It is also vital to not ignore the big picture: focusing excessively on climate in a world full of problems leaves us poorly prepared for all the other global challenges. The world’s poor still battle with much greater challenges like starvation, poverty, dying from easily curable diseases and lack of education. And these challenges have solutions where each dollar can help much more.

Lomborg's new article for Earth Day was published in newspapers around the globe, including The Telegraph (United Kingdom), National Post (Canada), Borsen (Denmark), Milenio (Mexico), La Tercera (Chile), La Prensa (Nicaragua), Los Tiempos (Bolivia), El Heraldo (Honduras), El Pais (Uruguay) and El Universo (Ecuador).

Finding the best policies for Malawi

Copenhagen Consensus is partnering with the National Planning Commission of Malawi and the African Institute for Development Policy (AFIDEP) to find the most effective policy solutions for Malawi. Malawi Priorities will facilitate a prioritization of policy options for the country based on cost-benefit analyses. It will also seek to identify interventions that will enable the government to generate more financial resources to finance its development agenda.

New research is being released on a regular basis, and you can already read policy briefs and research papers on topics such as agriculture, nutrition, maternal health and HIV/AIDS.

The findings are also shared with the general public through various media channels.

A recent study about agriculatural exports, for example, was widely reported by print and broadcast media in the country.

Lomborg on social media:

If the numbers don't support your thesis of climate disaster, just multiply by 10

Time magazine's new cover wrongly claims climate is burning up the world

Inequality will likely fall more over the next 80 years than it increased over past 200 years

Are more people dying from climate-related causes?

Non-rich world people are better off today than rich world people in 1950s

The ‘Green Energy’ That Might Be Ruining the Planet

More global articles and interviews:

Why the World is Failing at Fixing Climate Change
Upcoming talk with the Chicago Council on Global Affairs

John Kerry in China for climate talks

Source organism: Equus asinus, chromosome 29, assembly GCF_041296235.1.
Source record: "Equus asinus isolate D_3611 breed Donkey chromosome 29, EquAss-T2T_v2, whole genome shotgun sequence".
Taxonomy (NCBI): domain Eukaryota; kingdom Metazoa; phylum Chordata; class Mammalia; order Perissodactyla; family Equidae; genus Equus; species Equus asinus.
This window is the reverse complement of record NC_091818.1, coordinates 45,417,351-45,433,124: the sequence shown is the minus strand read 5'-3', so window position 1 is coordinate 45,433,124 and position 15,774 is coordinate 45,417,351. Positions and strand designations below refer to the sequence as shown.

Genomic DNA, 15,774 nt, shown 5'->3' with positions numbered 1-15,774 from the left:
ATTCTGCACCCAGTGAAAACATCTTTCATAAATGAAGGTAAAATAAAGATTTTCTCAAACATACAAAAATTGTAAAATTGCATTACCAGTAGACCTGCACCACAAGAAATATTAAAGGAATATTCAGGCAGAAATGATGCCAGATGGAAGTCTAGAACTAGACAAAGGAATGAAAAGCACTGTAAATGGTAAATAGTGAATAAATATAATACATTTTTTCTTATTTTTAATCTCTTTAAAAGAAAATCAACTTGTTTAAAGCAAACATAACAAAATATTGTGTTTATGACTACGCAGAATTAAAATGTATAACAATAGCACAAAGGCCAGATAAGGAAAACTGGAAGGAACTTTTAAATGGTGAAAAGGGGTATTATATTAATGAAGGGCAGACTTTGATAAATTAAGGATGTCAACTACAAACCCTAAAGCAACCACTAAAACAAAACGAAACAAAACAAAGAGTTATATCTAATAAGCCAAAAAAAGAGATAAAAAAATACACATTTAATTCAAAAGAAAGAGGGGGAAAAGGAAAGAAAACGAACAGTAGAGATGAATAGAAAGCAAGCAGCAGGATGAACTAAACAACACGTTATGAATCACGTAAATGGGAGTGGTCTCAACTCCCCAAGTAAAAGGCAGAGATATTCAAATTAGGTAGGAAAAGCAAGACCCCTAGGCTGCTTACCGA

Fox News (USA)

The Green New Deal will be expensive but achieve little
Fox and Friends (USA)

A Green New Deal Warning
Rubin Report (USA)

We’ll Always Have Paris
GoodFellows podcast (USA)

We need innovation to solve climate change

Interview with Larry Kudlow
Fox Business (USA)

Still On Tuberculosis
Leadership (Nigeria)

Replikskifte mellan Anders Wijkman och Bjørn Lomborg
Svenska Dagbladet (Sweden)

Kiedy panika klimatyczna zlewa się z kulturą anulowania
Listy z naszego sadu

About Bjorn Lomborg and the Copenhagen Consensus 

Dr. Bjorn Lomborg researches the smartest ways to do good in the world, and has repeatedly been named one of Foreign Policy’s top 100 public intellectuals.

He is the author of several best-selling books, Visiting Professor at Copenhagen Business School, Visiting Fellow at the Hoover Institution, Stanford University, and works regularly with many of the world’s top economists, including seven Nobel Laureates.

His think tank, the Copenhagen Consensus Center, was named Think Tank of the Year in International Affairs by Prospect Magazine. It has repeatedly been top-ranked by University of Pennsylvania in its global overview of think tanks.

Lomborg is a frequent commentator in print and broadcast media, for outlets including the New York Times, Wall Street Journal, The Guardian, CNN, FOX, and the BBC. His monthly column is published in dozens of newspapers across all continents.
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David Lessmann